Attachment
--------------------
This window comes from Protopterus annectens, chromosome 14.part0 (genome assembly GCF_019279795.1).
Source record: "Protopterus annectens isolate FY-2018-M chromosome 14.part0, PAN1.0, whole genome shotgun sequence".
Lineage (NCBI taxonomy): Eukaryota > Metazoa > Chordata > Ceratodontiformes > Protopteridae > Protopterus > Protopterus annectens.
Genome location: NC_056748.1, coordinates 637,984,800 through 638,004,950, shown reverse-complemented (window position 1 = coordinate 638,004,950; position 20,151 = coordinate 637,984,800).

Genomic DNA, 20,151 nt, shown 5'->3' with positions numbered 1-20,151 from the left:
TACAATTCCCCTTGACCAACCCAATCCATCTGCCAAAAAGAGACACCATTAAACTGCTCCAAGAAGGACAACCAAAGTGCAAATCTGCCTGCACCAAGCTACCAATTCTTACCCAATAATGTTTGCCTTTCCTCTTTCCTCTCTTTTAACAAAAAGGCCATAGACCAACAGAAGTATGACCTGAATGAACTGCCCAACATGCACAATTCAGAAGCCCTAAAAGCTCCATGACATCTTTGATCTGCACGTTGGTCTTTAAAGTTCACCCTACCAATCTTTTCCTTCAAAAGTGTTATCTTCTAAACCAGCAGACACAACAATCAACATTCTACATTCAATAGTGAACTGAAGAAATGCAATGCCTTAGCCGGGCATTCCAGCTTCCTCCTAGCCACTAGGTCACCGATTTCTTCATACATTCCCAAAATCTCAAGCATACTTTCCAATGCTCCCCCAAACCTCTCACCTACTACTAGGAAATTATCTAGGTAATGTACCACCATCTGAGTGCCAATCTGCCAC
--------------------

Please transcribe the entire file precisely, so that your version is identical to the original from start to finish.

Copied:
This window comes from Protopterus annectens, chromosome 14.part0 (genome assembly GCF_019279795.1).
Source record: "Protopterus annectens isolate FY-2018-M chromosome 14.part0, PAN1.0, whole genome shotgun sequence".
Lineage (NCBI taxonomy): Eukaryota > Metazoa > Chordata > Ceratodontiformes > Protopteridae > Protopterus > Protopterus annectens.
Genome location: NC_056748.1, coordinates 637,984,800 through 638,004,950, shown reverse-complemented (window position 1 = coordinate 638,004,950; position 20,151 = coordinate 637,984,800).

Genomic DNA, 20,151 nt, shown 5'->3' with positions numbered 1-20,151 from the left:
TACAATTCCCCTTGACCAACCCAATCCATCTGCCAAAAAGAGACACCATTAAACTGCTCCAAGAAGGACAACCAAAGTGCAAATCTGCCTGCACCAAGCTACCAATTCTTACCCAATAATGTTTGCCTTTCCTCTTTCCTCTCTTTTAACAAAAAGGCCATAGACCAACAGAAGTATGACCTGAATGAACTGCCCAACATGCACAATTCAGAAGCCCTAAAAGCTCCATGACATCTTTGATCTGCACGTTGGTCTTTAAAGTTCACCCTACCAATCTTTTCCTTCAAAAGTGTTATCTTCTAAACCAGCAGACACAACAATCAACATTCTACATTCAATAGTGAACTGAAGAAATGCAATGCCTTAGCCGGGCATTCCAGCTTCCTCCTAGCCACTAGGTCACCGATTTCTTCATACATTCCCAAAATCTCAAGCATACTTTCCAATGCTCCCCCAAACCTCTCACCTACTACTAGGAAATTATCTAGGTAATGTACCACCATCTGAGTGCCAATCTGCCAC